Battlefield 1 review: Multiplayer
Many fans of the series felt that 2015’s Battlefield Hardline was too Call of Duty-esque with a lack of decent large scale maps and relatively tame gameplay, but Battlefield 1 takes the series back to what it does best: open-space combat, this time with WW1 weapons, vehicles and terrain, which present their own perks and challenges.
Operations is the centrepiece of the Battlefield 1 multiplayer experience, offering users the ability to join in a large-scale operation with up to 64 players. One team defends while the other team tries to take over the various points of interest, and while these games can go on for up to an hour at a time, the ever-changing environment helps to keep the experience fresh. A match can span across five different areas in the same region and is akin to playing five separate small games, but with one story and a unified effort from all players involved. The losing team will also get access to airships, attack trains or dreadnoughts as a last ditch attempt to help turn the tide of events, too.
Along with Operations you’ll find Battlefield classics Conquest, Domination, Rush and Team Deathmatch, which are largely the same as in previous games. Beyond the thrill of amassing the highest kill count and the best kill/death ratio, there’s a hidden charm in adapting to the battle as it progresses. Team players must constantly analyse the needs of their squad, and figure out how best to contribute. Should you be a medic that backs up your support and assault teams, or should you snipe from a distance? Should you jump in a plane and wipe out an advancing charge from the air? It’s the variety of options that you have which makes Battlefield 1’s online experience so enjoyable and varied.
There’s another new addition to the multiplayer roster too – War Pigeon. While this game mode has the characteristics of a novelty game mode, it’s similar to another popular game mode, Capture the Flag, where the pigeon replaces the flag. The idea is to capture a pigeon, write your message and release it without it being shot down, with a successful release producing an artillery strike on the opposing team. The challenge comes in finding somewhere safe to write the note, which can take a minute or two depending on if you’re interrupted at any point. It’s a tense time as your location is made available to all on the map, and you can feel the chaos ensuing around you as you huddle, bleeding, in a corner as your wounded buddies defend you at all costs.
Read next: Final Fantasy 15 review
Of course, the game mode is only as good as the map it’s based in and Battlefield 1’s maps are smart and frankly gorgeous in unique ways. Take the Argonne Forest for example: the light mist, detailed textures and layout of the map give it a certain charm, with many calling it one of, if not the best-looking Battlefield multiplayer map ever. Peronne is another favourite of ours, depicting a small French town in ruins with a windmill in the centre, surrounded by unkempt fields – it’s actually quite tranquil before the death and destruction begins.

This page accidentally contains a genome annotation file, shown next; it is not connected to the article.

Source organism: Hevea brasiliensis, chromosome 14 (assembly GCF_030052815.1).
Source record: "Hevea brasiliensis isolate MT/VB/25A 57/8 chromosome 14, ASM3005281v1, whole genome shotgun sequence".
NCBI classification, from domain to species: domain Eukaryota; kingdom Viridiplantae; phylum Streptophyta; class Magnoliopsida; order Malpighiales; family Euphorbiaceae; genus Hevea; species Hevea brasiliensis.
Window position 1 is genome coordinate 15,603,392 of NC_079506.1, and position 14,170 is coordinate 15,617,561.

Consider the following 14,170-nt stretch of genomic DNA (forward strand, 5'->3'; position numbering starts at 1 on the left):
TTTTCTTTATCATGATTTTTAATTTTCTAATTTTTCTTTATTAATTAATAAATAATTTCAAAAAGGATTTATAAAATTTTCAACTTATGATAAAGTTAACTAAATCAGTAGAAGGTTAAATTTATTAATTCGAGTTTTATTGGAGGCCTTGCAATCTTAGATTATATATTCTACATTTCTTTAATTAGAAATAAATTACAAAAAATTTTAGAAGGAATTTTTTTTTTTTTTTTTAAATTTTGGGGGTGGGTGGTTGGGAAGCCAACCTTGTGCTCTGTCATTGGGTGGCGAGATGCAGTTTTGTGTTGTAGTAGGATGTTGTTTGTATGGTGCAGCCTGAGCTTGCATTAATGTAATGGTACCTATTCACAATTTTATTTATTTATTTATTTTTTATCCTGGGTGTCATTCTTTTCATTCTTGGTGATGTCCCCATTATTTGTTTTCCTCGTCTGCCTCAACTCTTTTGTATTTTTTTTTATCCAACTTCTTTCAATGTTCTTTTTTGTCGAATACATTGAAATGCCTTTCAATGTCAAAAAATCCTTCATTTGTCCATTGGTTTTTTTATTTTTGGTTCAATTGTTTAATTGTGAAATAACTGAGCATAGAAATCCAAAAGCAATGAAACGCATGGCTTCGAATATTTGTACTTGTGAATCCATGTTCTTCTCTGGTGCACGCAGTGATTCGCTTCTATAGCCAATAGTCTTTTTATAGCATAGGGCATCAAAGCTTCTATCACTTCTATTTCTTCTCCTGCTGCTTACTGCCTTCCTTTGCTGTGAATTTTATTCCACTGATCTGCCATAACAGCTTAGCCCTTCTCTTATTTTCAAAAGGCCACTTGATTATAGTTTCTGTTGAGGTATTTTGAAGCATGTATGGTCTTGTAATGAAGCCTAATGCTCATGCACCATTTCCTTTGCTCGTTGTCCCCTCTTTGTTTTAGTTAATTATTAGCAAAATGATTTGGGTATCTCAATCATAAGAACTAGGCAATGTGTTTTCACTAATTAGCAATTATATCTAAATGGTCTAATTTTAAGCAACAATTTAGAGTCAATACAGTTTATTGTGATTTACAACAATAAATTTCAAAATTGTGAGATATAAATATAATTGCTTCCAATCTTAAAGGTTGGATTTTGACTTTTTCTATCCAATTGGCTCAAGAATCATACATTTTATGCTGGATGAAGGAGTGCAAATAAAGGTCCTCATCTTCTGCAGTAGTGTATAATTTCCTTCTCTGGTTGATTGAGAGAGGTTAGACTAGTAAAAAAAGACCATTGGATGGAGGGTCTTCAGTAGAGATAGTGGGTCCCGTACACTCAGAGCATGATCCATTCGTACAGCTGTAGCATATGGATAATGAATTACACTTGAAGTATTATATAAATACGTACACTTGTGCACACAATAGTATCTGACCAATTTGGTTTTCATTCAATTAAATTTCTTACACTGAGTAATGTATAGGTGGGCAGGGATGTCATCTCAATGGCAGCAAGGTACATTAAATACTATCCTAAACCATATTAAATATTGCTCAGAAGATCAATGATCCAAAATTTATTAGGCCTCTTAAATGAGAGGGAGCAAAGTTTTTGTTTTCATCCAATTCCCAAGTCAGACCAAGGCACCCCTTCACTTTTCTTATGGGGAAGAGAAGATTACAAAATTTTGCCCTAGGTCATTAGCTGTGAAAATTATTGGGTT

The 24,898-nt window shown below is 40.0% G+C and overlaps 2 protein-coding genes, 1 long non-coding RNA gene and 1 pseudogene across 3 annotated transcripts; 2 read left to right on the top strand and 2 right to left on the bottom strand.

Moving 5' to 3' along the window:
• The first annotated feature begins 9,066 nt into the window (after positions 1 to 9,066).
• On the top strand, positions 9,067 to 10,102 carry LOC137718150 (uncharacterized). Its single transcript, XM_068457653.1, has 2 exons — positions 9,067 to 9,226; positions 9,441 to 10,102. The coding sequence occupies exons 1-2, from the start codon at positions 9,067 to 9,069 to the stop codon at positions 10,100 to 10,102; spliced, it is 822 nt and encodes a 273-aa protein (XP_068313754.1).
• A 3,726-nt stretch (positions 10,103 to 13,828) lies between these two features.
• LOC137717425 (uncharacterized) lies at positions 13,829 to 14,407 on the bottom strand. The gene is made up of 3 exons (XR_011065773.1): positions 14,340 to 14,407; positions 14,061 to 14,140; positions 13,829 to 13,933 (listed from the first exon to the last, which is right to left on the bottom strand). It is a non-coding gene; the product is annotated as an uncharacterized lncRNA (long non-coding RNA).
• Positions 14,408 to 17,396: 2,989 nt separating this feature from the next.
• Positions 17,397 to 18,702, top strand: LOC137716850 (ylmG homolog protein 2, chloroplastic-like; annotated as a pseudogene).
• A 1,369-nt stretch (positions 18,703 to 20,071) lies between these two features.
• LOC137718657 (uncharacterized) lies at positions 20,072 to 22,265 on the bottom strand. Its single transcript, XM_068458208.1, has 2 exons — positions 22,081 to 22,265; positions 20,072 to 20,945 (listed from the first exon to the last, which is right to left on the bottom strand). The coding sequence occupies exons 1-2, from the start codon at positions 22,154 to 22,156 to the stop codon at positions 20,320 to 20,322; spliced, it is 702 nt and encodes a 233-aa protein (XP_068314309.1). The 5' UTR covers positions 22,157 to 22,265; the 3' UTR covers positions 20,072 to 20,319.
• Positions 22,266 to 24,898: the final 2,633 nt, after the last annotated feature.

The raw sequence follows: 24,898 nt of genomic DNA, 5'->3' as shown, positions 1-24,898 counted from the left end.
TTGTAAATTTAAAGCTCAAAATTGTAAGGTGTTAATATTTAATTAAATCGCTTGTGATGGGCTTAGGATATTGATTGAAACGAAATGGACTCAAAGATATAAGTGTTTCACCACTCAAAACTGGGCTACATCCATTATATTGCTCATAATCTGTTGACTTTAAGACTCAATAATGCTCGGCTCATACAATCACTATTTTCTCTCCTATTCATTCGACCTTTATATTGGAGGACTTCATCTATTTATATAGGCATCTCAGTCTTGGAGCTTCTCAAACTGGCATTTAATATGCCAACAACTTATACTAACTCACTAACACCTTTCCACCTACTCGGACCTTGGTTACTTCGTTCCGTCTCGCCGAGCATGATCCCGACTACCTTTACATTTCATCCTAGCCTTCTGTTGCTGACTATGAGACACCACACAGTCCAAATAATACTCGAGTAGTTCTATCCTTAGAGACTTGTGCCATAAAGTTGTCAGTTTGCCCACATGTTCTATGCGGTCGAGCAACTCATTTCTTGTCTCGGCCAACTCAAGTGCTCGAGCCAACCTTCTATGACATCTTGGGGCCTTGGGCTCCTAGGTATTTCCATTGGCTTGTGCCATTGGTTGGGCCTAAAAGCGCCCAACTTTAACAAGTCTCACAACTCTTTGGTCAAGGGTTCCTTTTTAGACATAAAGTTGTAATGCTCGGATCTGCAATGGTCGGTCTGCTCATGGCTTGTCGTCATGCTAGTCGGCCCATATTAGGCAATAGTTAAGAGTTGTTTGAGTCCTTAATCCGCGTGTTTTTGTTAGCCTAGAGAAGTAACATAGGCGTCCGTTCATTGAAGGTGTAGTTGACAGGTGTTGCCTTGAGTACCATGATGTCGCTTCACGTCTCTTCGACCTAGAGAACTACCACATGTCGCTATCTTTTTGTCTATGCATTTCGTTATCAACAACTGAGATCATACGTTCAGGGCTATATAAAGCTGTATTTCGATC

It’s not just the look of the maps that makes them phenomenal, as the destructive nature of the game can reshape the look of the battlefield in moments. Take the airship for example – if an airship is successfully shot down, it’ll destroy anything beneath it. We’re not talking about people here, we’re talking about entire buildings - even the French palace in Ballroom Blitz can be rendered completely unrecognisable, littered with mangled metal beams, rubble and fire.
It’s not exclusive to the airship either, as tanks, grenades and RPGs can all bring down buildings and create craters in the environment – ideal for pushing up on a heavily fortified position. It’s due to this functionality that we have one of our favourite memories of Battlefield 1: we were playing online, running between buildings when we spotted an enemy tank. Of course, we couldn’t take out a tank with standard ammunition so we ran into the closest building for cover and to select a more appropriate weapon. “They can’t hit us in here” we thought – oh, how wrong we were. As we watched the entire building collapse on itself with us inside (killing us in the process), we couldn’t help but be in awe at the level of detail that the developers have gone to with Battlefield 1. Destructive environments offer new and exciting ways to play Battlefield, and helps to keep both you and your enemies on your toes.
While in other Battlefield games you’d be able to personalise just about every aspect of your gun, Battlefield 1 has fairly limited weapon customisation. You can still get skins via Battlepacks for a different look, but nothing enhances the weapon you have. This is also true for sights, as most weapons will only offer the bog-standard iron sights that were available during World War 1 – snipers obviously excluded. This means that shooting from a distance can be a challenge, especially when playing with evenly-skilled players online, and forces you to think tactically about getting closer to the enemy without being spotted and killed – just as you would have during World War 1.
One area where Battlefield 1 blows the competition out of the water is in the graphics and sound effects department. While the game would’ve been good with average graphics, the combination of a strong story, high quality textures (especially on PC) and intelligent sound effects make Battlefield 1 one of the most beautiful and enjoyable we’ve ever played. From the light mist of Argonne Forest to the dark, decaying wastelands of No Man’s Land, the high production values emphasise the sights and sounds that you experience. From the distinct clatter of empty bullet shells hitting the floor around you, to the bassy rumble of an approaching tank, it’s the small details that make the game so immersive to play.
Price comparison from over 24,000 stores worldwide